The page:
A Pike County man whose own expert witness raised doubts about his character failed to convince the Indiana Supreme Court he should at least be given the possibility of parole.
Christopher Helsley was convicted and sentence to life imprisonment without parole in June 2002 for the double murder of two co-workers. He appealed then sought post-conviction relief. In exchange for dropping his remaining post-conviction relief contentions, the state agreed to let Helsley have a new sentencing hearing.
The second jury returned with the same result of life without parole.
Helsley argued before the Supreme Court that his sentence was inappropriate in light of the nature of the offense and his character. He asked his sentence be revised to a term of years under Indiana Appellate Rule 7(B) because he had a difficult childhood, suffered from mental illness and did not have a criminal history.
The Supreme Court did not find Helsley’s sentence inappropriate. It affirmed his punishment in Christopher Helsley v. State of Indiana, 63S00-1406-LW-440.
In support of their ruling, the justices pointed to the defense’s own expert witness, a clinical neuropsychologist who said Helsley was in a dissociative state at the time of the murders but was at a “heightened risk” to be “faking all of this.” The expert testified much of what Helsley said could not be corroborated and if everyone else says the defendant was loved and never abused, then the jury should “feel free to be very skeptical” of Helsley’s statements about his suffering from a difficult childhood and mental illness.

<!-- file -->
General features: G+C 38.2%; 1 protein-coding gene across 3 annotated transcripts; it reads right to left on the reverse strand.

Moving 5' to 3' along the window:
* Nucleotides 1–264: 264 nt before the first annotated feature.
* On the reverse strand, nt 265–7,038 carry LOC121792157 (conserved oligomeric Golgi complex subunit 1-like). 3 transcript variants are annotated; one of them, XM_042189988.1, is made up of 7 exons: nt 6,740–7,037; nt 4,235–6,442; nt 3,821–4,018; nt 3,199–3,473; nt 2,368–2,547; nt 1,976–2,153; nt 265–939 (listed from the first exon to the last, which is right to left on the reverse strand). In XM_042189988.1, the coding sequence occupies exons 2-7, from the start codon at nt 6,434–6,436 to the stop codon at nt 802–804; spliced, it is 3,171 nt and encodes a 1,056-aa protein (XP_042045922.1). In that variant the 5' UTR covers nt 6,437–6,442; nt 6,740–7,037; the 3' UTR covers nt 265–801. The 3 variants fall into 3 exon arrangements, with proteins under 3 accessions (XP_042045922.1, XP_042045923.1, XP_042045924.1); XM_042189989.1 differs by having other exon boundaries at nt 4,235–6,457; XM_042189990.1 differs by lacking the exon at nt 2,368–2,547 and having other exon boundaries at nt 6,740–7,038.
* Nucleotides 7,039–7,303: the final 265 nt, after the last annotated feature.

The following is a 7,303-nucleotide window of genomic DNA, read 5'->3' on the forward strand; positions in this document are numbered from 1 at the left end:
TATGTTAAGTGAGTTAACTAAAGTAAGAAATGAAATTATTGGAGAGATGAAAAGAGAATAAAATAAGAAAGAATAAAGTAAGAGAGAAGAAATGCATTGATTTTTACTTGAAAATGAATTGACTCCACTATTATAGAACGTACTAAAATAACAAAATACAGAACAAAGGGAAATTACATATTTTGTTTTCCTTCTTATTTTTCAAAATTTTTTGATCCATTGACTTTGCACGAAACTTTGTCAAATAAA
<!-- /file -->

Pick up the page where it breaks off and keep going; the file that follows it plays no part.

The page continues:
Writing for the court, Justice Brent Dickson held, “The defendant's actions did not show restraint or a lack of brutality, and there was no evidence that either murder showed any regard for human life,” Justice Dickson wrote for the court. … We do not find that the defendant's claim of mental illness diminishes the gravity of his conduct in committing these murders. In addition, not-withstanding the alleged troubled childhood, mental illnesses, and lack of criminal history, consideration of the defendant's character does not warrant a sentence revision.”